Any dog that exhibits a bad personality doesn't need the situation compounded with your bad attitude. You need to remain calm and show patience and a positive reinforcement when your dog obeys your command. If you don't allow your impatience, anger or frustration to affect your training approach, you will strengthen his desire to respond to the training in a positive manner. He will be more inclined to listen than to resist your commands.
Well, to begin with, lets do away with the myth that your dog appears to think like a human, they do not. I know this is hard to believe and we all love to believe that our good boy is actually quite smart. The truth is the dog will react to you. You therefore need to educate yourself in order to train your dog. People often make huge unintentional mistakes with regards to training dogs, purely because they do not understand the dogs mind. Your dog requires certain key factors in order to be correctly trained and you need to know how to do this. Basically you need to arm yourself with the best dog training tools available in the market today. This may comprise of physical devices along with solid training advice. Your dog only really wants to be a loyal member of his dog pack. Dogs behave instinctively, being an animal, this is quite normal. All they want is acceptance. In order to change any bad dog behavior you need to focus on changing the way your dog expresses his natural dog instincts. Screaming and being angry with your dog will not train the dog. This will just create fear and lack of confidence within your dog.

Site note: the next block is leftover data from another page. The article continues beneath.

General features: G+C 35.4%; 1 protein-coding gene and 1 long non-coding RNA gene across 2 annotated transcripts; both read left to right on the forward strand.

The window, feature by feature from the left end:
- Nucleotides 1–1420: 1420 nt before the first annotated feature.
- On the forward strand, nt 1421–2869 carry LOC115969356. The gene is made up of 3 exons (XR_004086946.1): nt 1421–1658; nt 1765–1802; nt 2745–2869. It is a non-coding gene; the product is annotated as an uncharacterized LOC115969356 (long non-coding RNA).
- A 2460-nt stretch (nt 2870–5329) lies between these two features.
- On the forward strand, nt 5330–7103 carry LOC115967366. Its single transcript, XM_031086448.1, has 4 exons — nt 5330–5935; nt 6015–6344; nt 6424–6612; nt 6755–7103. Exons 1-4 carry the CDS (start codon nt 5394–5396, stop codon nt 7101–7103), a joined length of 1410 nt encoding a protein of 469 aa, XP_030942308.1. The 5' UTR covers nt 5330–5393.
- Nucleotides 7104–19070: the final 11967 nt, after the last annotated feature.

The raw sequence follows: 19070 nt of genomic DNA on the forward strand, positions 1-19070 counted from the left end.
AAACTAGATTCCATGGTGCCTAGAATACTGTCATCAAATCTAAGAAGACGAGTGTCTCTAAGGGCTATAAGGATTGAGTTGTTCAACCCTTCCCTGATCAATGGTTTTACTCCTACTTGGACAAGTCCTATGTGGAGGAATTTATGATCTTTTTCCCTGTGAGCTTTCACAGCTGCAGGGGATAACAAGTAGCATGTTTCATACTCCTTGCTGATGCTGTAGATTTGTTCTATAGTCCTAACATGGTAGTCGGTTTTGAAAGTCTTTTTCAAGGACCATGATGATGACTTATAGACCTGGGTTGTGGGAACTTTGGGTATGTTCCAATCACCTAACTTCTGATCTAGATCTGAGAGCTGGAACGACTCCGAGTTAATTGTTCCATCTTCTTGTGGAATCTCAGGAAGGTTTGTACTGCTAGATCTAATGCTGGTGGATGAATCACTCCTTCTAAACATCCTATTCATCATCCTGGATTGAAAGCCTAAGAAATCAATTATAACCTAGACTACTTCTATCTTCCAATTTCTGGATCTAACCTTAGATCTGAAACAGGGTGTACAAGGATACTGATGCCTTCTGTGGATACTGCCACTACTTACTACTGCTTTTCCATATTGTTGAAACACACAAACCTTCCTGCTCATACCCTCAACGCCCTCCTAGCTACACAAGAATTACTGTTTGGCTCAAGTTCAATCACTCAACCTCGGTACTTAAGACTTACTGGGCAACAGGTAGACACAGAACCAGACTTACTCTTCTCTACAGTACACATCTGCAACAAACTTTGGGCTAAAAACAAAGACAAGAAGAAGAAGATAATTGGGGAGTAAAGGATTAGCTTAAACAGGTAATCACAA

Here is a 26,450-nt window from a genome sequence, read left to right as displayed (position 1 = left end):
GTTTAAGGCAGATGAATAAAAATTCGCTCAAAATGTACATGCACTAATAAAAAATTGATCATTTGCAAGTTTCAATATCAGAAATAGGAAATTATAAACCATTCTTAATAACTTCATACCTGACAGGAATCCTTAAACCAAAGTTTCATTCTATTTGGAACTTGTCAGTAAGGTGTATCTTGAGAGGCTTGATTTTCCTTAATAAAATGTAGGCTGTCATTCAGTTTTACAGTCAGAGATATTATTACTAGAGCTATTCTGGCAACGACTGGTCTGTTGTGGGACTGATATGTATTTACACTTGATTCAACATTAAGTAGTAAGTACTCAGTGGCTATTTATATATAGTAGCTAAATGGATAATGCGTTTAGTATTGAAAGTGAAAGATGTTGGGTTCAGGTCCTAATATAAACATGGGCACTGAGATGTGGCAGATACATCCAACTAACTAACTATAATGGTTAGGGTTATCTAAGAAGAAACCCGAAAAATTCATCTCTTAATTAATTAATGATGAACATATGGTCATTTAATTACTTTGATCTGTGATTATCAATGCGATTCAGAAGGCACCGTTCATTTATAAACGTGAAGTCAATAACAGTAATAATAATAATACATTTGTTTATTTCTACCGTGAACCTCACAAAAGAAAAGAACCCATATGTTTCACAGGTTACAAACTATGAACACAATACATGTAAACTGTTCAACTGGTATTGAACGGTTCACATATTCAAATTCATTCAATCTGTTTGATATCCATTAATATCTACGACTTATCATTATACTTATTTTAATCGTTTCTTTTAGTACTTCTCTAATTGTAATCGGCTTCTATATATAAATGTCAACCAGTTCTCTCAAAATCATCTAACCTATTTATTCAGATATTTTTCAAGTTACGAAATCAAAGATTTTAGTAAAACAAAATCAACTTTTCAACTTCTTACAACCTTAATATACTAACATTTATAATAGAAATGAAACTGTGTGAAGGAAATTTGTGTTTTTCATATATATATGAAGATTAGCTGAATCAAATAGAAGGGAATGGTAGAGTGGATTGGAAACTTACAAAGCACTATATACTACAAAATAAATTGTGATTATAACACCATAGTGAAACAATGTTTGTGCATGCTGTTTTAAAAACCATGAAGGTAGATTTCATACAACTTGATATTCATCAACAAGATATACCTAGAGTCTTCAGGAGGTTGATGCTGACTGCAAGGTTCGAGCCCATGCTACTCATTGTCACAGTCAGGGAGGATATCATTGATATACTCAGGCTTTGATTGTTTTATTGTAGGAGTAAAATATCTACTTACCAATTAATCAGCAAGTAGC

In this day and age, you have a myriad options for training your dog available to you. In fact, the difficulty is more often deciding which approach will be the most effective in training your particular dog (and the method that will mesh the best with your particular situation). Now that you've decided that you're going to put the effort into training your dog and that the effort is worth the results you know you'll get, it is time to decide what kind of training program you will use.
Private Training – This type of training involves paying an hourly rate for one-on-one with a professional dog trainer at some sort of training facility (or perhaps in your home for a higher price rate). This can be an extremely effective method of training your dog. Because you are there with your dog, you are shown exactly what movements and actions to take and your dog benefits from a professional hand. However, this training is easily the most expensive, because professional trainers often charge 20, 40, or even up to 100 dollars an hour for their expertise. In addition, if you don't find a trainer who is knowledgeable enough to deal with all of your dog's tendencies or if you simply don't ”click” with your trainer, your time and money can easily slip down the drain with very little observable results. Also, working extensively with another trainer has the potential to confuse your dog as to who he/she should actually respond to. When this happens, sometimes dogs who behave very well around the professional trainer act poorly at home when you are in charge.